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Bosnia and Herzegovina suffered the largest number of deaths during the early 1990s conflicts in the former Yugoslavia – around 100,000 – while some 2.2 million people fled their homes because of the war.
As a result, 101 of the 161 indictments raised by the Hague Tribunal were for war crimes committed in the country, but Bosnia has spent much less on its indictees than most other ex-Yugoslav states – with some of them receiving nothing at all from their home country.
The country’s two political entities, the Serb-led Republika Srpska and the Bosniak-Croat Federation, have taken different approaches to their defendants at the UN-backed court: the Serbs have officially given their suspects some financial support, while the Federation has not.
Republika Srpska has spent a total of 640,000 euro on its ICTY indictees, officials in Banja Luka told BIRN.
The justice ministry said that the Bosnian Serb authorities have allocated funds to defendants in three ways.
The Bosnian Serb government decided in September 2005 that it would grant a one-off 25,000 euro payment to anyone indicted by the ICTY who voluntarily turned themselves in to the local authorities. Seven people did so, costing the government a total amount of 175,000 euro, although the authorities declined to reveal their names.
The second way method was in the form of one-off grants of 50,000 euro awarded to families of people detained by the ICTY to ensure their “material and financial wellbeing”.
Thirdly, the Bosnian Serb authorities set up a foundation called Pomoc (Help) in 2001, through the Former Fighters Association of Republika Srpska, with the aim of helping families of those standing trial at the ICTY or the Bosnian state court.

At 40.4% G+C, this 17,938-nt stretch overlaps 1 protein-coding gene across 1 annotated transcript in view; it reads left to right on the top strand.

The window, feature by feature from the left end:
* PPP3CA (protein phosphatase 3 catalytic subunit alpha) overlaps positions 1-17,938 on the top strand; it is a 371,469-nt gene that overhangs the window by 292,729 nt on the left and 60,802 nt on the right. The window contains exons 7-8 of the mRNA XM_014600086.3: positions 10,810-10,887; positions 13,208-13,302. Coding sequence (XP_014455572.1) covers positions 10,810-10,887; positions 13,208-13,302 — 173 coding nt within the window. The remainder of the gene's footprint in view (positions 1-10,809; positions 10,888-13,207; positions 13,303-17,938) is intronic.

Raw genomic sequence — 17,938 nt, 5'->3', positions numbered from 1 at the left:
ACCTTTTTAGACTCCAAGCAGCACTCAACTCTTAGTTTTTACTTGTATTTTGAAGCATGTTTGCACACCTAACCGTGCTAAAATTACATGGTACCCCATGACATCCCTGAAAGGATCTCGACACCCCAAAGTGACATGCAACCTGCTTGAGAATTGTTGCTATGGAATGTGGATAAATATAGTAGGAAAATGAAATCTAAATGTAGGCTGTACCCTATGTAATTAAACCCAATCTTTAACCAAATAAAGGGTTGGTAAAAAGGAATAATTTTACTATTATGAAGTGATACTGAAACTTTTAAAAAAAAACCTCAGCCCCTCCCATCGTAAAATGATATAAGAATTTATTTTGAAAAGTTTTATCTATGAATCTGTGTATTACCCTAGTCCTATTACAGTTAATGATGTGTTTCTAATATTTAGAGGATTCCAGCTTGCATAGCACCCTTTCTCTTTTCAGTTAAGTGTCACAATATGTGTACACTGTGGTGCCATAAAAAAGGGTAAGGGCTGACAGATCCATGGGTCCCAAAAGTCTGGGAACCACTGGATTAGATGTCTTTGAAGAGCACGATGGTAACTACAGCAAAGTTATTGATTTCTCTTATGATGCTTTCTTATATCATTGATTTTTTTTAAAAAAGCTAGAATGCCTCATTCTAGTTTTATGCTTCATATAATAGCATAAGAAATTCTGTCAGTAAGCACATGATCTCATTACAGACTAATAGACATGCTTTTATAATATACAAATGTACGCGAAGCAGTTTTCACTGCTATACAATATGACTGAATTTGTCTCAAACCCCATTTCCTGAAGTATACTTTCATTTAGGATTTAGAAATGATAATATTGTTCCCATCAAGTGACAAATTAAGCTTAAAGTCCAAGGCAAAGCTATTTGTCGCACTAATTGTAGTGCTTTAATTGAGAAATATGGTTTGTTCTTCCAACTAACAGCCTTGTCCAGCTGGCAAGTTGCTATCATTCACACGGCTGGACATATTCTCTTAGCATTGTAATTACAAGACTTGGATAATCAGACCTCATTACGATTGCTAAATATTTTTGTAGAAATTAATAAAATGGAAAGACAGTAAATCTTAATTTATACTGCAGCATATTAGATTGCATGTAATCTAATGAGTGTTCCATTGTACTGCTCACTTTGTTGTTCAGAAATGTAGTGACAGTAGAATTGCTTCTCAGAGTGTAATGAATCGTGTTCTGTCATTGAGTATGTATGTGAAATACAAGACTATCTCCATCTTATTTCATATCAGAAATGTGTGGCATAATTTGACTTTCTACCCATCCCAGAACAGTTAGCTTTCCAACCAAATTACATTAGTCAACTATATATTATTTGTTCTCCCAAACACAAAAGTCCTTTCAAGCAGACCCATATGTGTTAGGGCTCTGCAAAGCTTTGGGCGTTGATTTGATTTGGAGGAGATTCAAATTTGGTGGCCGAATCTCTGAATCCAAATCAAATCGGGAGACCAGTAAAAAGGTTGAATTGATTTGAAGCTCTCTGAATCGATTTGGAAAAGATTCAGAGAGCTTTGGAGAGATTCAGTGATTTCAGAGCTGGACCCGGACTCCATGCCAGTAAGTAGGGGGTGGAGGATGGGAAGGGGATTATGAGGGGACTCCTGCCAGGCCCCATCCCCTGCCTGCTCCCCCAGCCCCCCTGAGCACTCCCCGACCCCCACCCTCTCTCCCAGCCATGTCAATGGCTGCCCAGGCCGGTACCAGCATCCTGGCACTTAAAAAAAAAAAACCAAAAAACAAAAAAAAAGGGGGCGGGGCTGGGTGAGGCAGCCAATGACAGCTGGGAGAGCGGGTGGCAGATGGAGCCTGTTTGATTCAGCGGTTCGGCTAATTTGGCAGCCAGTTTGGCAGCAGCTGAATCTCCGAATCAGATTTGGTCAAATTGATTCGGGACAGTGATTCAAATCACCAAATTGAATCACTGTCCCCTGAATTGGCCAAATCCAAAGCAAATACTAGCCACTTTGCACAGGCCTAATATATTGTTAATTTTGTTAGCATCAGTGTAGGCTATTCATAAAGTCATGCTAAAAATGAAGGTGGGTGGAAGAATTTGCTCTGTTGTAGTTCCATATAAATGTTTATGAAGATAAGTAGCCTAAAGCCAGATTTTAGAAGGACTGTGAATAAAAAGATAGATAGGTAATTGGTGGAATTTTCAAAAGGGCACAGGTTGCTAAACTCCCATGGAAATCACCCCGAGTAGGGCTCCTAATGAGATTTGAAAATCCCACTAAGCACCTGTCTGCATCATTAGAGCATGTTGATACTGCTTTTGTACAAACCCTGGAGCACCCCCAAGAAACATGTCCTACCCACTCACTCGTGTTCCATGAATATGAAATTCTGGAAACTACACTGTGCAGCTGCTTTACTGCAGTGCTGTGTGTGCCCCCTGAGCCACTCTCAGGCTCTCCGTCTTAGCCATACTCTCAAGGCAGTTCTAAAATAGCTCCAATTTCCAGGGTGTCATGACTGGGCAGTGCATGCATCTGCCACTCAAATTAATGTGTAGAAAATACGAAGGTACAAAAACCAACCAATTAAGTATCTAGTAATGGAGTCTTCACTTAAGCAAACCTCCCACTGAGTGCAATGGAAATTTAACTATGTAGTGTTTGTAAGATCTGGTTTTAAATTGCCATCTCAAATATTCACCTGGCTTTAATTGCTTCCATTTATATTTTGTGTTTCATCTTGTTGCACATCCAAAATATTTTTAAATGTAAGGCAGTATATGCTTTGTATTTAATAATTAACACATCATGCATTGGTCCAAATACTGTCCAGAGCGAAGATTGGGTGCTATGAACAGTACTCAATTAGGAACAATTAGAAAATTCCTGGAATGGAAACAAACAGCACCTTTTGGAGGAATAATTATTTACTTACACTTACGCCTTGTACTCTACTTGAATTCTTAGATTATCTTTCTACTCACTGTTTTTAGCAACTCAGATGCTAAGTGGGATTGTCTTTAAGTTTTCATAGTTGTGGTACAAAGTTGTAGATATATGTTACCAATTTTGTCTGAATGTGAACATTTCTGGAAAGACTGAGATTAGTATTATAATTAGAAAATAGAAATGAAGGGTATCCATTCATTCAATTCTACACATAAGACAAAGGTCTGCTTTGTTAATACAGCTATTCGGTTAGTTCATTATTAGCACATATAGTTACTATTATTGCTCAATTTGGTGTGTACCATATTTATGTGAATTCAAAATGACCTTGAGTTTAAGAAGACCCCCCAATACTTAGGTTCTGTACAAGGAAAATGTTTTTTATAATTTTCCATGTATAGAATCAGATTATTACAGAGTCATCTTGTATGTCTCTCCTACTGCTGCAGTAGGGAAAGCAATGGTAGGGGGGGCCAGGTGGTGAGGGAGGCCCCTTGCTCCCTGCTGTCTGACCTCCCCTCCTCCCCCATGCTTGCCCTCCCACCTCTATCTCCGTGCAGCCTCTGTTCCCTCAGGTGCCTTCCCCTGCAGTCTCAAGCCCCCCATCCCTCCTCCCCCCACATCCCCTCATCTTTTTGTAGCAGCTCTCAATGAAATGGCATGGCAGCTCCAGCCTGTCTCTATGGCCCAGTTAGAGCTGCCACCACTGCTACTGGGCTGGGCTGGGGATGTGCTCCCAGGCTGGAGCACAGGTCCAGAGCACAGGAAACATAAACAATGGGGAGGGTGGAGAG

Between 2003 and 2013, the foundation received around 412,000 euro from the Bosnian Serb government, which has been distributed to families of war crimes suspects either in The Hague or in Sarajevo.
No payments from Bosniaks and Croats
Despite the fact that two wartime commanders of the Bosniak-led Army of Bosnia and Herzegovina have been sent to trial in The Hague – Sefer Halilovic and Rasim Delic – as well as several high-ranking Bosnian Croat officials, the Bosniak-Croat Federation government has not allocated any funds for their defence or their families, BIRN was told.
“The Federation of Bosnia and Herzegovina government has never planned or issued financial support to Hague Tribunal defendants or members of their families,” said Edita Kalajdzic, secretary of the Federal government.
But while the Republika Srpska authorities allocate funds for families of Serb war crime indictees, their defence costs are paid by the ICTY and are UN-funded.
The entire costs of the trials of former Bosnian Serb political and military leaders, Radovan Karadzic and Ratko Mladic, which amount to hundreds of thousands of euros, were initially paid for by the ICTY.
After several years however, the ICTY this year made a decision that both Karadzic and Mladic would have to finance part of their own defence because they could afford it. Karadzic was ordered to make a one-off payment of 150,000 euro and Mladic 60,000 euro.
“I think it is humane and moral for Republika Srpska to help its politicians and soldiers who were wrongly convicted.”
Pantelija Curguz, Republika Srpska Former Fighters Union
“The assistance consists of granting documents. We have never received any financial aid from any government in Bosnia and Herzegovina,” said Miodrag Stojanovic, deputy counsel for Mladic.Legal representatives of both Karadzic and Mladic have told BIRN that they have never received any money from the Republika Srpska authorities for their work.
“The only financial aid to defence teams comes from the government of Serbia for their own citizens,” he said.
Mladic has received about 6,500 euro so far from Serbia, officials in Belgrade have told BIRN – but only for personal support, not for his defence.
Stojanovic’s statement was confirmed by Peter Robinson, a legal counsel for Karadzic.
“There is no legal obligation for a state or entity to help ICTY defendants with financial support. However, some states, such as Croatia and Kosovo, have provided financial assistance to their nationals accused at the ICTY, and you can see the results,” said Robinson.
Last year, the ICTY controversially acquitted former Kosovo Prime Minister Ramush Haradinaj and Croatian generals Ante Gotovina and Mladen Markac. Croatia contributed large sums to aid its wartime generals, but the Kosovo authorities have denied paying to support Haradinaj, although a private fund did raise more than a million euro for him.
Victims condemn spending on suspects